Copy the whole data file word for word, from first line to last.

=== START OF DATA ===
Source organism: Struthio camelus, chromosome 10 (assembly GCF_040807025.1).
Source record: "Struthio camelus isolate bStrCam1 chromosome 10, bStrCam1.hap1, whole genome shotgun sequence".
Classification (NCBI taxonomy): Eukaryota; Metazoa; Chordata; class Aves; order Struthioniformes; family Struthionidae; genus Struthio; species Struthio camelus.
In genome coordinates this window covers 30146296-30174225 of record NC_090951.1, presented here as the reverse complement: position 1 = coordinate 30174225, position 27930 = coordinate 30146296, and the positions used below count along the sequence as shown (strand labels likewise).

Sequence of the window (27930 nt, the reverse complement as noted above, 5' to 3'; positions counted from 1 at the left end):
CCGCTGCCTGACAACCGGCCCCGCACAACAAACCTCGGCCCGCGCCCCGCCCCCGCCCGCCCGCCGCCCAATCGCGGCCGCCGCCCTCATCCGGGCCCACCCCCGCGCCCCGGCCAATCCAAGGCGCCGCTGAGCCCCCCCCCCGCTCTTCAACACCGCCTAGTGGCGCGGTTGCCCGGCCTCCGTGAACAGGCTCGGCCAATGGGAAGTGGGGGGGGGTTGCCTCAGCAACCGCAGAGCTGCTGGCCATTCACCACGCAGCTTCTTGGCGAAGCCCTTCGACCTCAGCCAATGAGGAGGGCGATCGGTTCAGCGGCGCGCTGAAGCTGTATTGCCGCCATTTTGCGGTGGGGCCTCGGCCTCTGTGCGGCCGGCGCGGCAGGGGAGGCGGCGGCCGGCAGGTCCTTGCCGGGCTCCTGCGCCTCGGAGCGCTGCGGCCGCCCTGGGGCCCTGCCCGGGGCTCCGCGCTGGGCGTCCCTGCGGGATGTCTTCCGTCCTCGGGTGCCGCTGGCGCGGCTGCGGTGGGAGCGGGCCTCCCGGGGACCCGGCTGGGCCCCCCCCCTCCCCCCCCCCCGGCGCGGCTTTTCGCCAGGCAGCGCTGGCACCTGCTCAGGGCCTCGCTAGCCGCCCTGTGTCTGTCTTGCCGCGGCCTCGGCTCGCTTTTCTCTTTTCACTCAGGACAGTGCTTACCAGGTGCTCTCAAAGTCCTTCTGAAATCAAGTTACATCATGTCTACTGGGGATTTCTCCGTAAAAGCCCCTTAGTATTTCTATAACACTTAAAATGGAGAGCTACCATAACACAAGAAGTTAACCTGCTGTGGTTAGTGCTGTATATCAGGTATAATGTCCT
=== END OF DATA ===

Source organism: Struthio camelus, chromosome 10 (assembly GCF_040807025.1).
Source record: "Struthio camelus isolate bStrCam1 chromosome 10, bStrCam1.hap1, whole genome shotgun sequence".
Classification (NCBI taxonomy): Eukaryota; Metazoa; Chordata; class Aves; order Struthioniformes; family Struthionidae; genus Struthio; species Struthio camelus.
In genome coordinates this window covers 30146296-30174225 of record NC_090951.1, presented here as the reverse complement: position 1 = coordinate 30174225, position 27930 = coordinate 30146296, and the positions used below count along the sequence as shown (strand labels likewise).

Sequence of the window (27930 nt, the reverse complement as noted above, 5' to 3'; positions counted from 1 at the left end):
CCGCTGCCTGACAACCGGCCCCGCACAACAAACCTCGGCCCGCGCCCCGCCCCCGCCCGCCCGCCGCCCAATCGCGGCCGCCGCCCTCATCCGGGCCCACCCCCGCGCCCCGGCCAATCCAAGGCGCCGCTGAGCCCCCCCCCCGCTCTTCAACACCGCCTAGTGGCGCGGTTGCCCGGCCTCCGTGAACAGGCTCGGCCAATGGGAAGTGGGGGGGGGTTGCCTCAGCAACCGCAGAGCTGCTGGCCATTCACCACGCAGCTTCTTGGCGAAGCCCTTCGACCTCAGCCAATGAGGAGGGCGATCGGTTCAGCGGCGCGCTGAAGCTGTATTGCCGCCATTTTGCGGTGGGGCCTCGGCCTCTGTGCGGCCGGCGCGGCAGGGGAGGCGGCGGCCGGCAGGTCCTTGCCGGGCTCCTGCGCCTCGGAGCGCTGCGGCCGCCCTGGGGCCCTGCCCGGGGCTCCGCGCTGGGCGTCCCTGCGGGATGTCTTCCGTCCTCGGGTGCCGCTGGCGCGGCTGCGGTGGGAGCGGGCCTCCCGGGGACCCGGCTGGGCCCCCCCCCTCCCCCCCCCCCGGCGCGGCTTTTCGCCAGGCAGCGCTGGCACCTGCTCAGGGCCTCGCTAGCCGCCCTGTGTCTGTCTTGCCGCGGCCTCGGCTCGCTTTTCTCTTTTCACTCAGGACAGTGCTTACCAGGTGCTCTCAAAGTCCTTCTGAAATCAAGTTACATCATGTCTACTGGGGATTTCTCCGTAAAAGCCCCTTAGTATTTCTATAACACTTAAAATGGAGAGCTACCATAACACAAGAAGTTAACCTGCTGTGGTTAGTGCTGTATATCAGGTATAATGTCCT